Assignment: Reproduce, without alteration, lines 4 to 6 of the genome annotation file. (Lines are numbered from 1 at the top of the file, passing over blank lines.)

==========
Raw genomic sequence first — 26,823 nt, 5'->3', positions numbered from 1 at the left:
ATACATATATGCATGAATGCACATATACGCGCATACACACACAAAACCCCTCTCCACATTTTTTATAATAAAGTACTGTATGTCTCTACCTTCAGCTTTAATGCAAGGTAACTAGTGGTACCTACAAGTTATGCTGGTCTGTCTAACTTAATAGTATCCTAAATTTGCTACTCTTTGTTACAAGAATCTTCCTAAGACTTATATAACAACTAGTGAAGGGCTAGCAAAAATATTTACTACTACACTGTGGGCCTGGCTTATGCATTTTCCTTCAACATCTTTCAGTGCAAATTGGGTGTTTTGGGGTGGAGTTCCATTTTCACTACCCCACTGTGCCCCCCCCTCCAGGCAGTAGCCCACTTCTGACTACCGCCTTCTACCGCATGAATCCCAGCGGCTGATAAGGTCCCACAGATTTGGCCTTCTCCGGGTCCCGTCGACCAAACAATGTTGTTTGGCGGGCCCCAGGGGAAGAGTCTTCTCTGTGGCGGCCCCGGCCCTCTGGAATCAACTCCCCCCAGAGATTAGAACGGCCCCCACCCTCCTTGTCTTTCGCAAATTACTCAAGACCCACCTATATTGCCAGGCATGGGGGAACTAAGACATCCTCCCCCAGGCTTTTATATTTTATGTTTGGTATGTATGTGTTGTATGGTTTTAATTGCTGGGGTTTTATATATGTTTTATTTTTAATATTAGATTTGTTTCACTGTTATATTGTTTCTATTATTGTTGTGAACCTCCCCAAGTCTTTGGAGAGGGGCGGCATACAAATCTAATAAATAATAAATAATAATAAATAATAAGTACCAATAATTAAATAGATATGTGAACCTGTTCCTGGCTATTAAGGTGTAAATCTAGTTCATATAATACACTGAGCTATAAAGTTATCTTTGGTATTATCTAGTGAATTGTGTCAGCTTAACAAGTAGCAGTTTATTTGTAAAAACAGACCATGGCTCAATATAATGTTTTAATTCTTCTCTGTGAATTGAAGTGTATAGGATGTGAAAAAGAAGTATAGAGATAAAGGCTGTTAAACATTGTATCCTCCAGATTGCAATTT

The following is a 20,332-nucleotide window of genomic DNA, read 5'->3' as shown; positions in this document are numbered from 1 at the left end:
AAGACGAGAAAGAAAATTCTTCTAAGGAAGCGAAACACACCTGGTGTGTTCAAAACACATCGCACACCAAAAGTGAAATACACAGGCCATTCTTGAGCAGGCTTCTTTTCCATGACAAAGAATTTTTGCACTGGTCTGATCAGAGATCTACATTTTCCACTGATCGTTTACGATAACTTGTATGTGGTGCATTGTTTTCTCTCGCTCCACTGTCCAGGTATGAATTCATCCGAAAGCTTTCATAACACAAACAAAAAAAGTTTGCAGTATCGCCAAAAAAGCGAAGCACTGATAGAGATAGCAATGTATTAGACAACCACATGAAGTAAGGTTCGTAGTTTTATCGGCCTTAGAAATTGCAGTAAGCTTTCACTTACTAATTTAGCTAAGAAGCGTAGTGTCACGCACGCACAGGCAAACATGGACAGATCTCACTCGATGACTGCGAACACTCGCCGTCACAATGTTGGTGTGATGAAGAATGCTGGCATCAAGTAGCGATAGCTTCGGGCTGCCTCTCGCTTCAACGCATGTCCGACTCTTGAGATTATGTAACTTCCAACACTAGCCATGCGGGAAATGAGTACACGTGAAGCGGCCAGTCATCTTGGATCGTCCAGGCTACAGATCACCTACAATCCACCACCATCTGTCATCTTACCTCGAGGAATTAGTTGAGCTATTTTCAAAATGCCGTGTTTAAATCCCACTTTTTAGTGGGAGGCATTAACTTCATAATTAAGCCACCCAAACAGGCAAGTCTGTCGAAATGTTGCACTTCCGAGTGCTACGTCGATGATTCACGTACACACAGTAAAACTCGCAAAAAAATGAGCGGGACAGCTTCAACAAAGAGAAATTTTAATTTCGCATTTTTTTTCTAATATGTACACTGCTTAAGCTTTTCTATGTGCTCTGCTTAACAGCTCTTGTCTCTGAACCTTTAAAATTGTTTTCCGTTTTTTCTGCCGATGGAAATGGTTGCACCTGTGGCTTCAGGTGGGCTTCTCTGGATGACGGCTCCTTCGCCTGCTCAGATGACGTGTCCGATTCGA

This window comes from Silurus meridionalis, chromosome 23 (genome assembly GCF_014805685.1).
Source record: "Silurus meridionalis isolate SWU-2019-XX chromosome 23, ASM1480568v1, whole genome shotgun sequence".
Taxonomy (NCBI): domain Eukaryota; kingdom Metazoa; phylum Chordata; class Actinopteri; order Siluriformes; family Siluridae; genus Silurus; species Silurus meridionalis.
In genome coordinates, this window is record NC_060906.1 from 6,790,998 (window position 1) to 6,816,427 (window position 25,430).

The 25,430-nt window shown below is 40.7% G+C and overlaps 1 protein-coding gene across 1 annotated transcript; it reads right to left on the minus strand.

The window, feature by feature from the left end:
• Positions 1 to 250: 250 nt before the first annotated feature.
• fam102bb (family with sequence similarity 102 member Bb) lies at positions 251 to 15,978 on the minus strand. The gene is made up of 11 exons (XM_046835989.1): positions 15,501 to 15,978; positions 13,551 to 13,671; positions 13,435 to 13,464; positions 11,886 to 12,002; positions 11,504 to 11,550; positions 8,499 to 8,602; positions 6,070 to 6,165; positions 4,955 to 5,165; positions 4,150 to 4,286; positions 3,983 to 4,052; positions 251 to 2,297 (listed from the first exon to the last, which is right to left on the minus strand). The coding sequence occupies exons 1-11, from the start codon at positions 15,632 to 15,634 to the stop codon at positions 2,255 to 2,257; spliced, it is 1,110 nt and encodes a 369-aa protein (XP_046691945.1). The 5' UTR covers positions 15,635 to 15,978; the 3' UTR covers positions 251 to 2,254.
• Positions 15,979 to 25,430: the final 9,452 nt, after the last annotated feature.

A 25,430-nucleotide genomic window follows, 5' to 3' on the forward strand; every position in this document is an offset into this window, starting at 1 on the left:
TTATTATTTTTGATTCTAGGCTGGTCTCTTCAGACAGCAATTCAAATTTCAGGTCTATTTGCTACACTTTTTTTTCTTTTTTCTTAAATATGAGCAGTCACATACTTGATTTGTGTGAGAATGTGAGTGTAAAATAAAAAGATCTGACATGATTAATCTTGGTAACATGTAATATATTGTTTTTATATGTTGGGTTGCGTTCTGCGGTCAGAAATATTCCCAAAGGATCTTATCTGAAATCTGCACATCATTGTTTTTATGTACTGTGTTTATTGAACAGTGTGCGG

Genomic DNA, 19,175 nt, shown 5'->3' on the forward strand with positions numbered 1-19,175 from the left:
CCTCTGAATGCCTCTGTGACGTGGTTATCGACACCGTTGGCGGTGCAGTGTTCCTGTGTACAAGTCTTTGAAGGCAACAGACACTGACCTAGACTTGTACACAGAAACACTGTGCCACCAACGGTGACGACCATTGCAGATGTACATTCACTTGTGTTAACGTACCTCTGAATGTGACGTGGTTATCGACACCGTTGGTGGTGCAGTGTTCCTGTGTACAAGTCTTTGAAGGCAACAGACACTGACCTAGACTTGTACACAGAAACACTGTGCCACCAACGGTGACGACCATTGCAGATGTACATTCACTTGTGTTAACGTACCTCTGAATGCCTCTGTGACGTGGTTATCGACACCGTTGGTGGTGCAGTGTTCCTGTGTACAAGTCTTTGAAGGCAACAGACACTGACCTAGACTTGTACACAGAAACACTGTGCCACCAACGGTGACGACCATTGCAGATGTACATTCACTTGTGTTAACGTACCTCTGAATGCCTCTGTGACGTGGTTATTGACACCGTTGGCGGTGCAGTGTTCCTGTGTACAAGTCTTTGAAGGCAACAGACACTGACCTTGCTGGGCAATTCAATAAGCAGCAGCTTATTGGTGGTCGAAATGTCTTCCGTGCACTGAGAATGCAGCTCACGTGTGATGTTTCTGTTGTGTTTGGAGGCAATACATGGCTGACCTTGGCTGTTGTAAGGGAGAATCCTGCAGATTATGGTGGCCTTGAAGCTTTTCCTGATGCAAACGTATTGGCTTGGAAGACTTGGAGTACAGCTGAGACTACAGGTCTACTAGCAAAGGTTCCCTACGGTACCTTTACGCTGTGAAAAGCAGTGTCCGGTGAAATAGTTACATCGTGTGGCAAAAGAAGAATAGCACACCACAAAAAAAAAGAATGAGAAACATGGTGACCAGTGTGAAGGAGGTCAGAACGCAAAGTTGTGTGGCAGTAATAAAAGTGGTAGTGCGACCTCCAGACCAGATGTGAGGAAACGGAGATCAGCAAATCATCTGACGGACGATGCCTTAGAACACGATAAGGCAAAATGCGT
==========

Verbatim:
AAGACGAGAAAGAAAATTCTTCTAAGGAAGCGAAACACACCTGGTGTGTTCAAAACACATCGCACACCAAAAGTGAAATACACAGGCCATTCTTGAGCAGGCTTCTTTTCCATGACAAAGAATTTTTGCACTGGTCTGATCAGAGATCTACATTTTCCACTGATCGTTTACGATAACTTGTATGTGGTGCATTGTTTTCTCTCGCTCCACTGTCCAGGTATGAATTCATCCGAAAGCTTTCATAACACAAACAAAAAAAGTTTGCAGTATCGCCAAAAAAGCGAAGCACTGATAGAGATAGCAATGTATTAGACAACCACATGAAGTAAGGTTCGTAGTTTTATCGGCCTTAGAAATTGCAGTAAGCTTTCACTTACTAATTTAGCTAAGAAGCGTAGTGTCACGCACGCACAGGCAAACATGGACAGATCTCACTCGATGACTGCGAACACTCGCCGTCACAATGTTGGTGTGATGAAGAATGCTGGCATCAAGTAGCGATAGCTTCGGGCTGCCTCTCGCTTCAACGCATGTCCGACTCTTGAGATTATGTAACTTCCAACACTAGCCATGCGGGAAATGAGTACACGTGAAGCGGCCAGTCATCTTGGATCGTCCAGGCTACAGATCACCTACAATCCACCACCATCTGTCATCTTACCTCGAGGAATTAGTTGAGCTATTTTCAAAATGCCGTGTTTAAATCCCACTTTTTAGTGGGAGGCATTAACTTCATAATTAAGCCACCCAAACAGGCAAGTCTGTCGAAATGTTGCACTTCCGAGTGCTACGTCGATGATTCACGTACACACAGTAAAACTCGCAAAAAAATGAGCGGGACAGCTTCAACAAAGAGAAATTTTAATTTCGCATTTTTTTTCTAATATGTACACTGCTTAAGCTTTTCTATGTGCTCTGCTTAACAGCTCTTGTCTCTGAACCTTTAAAATTGTTTTCCGTTTTTTCTGCCGATGGAAATGGTTGCACCTGTGGCTTCAGGTGGGCTTCTCTGGATGACGGCTCCTTCGCCTGCTCAGATGACGTGTCCGATTCGA

This window comes from Silurus meridionalis, chromosome 23 (genome assembly GCF_014805685.1).
Source record: "Silurus meridionalis isolate SWU-2019-XX chromosome 23, ASM1480568v1, whole genome shotgun sequence".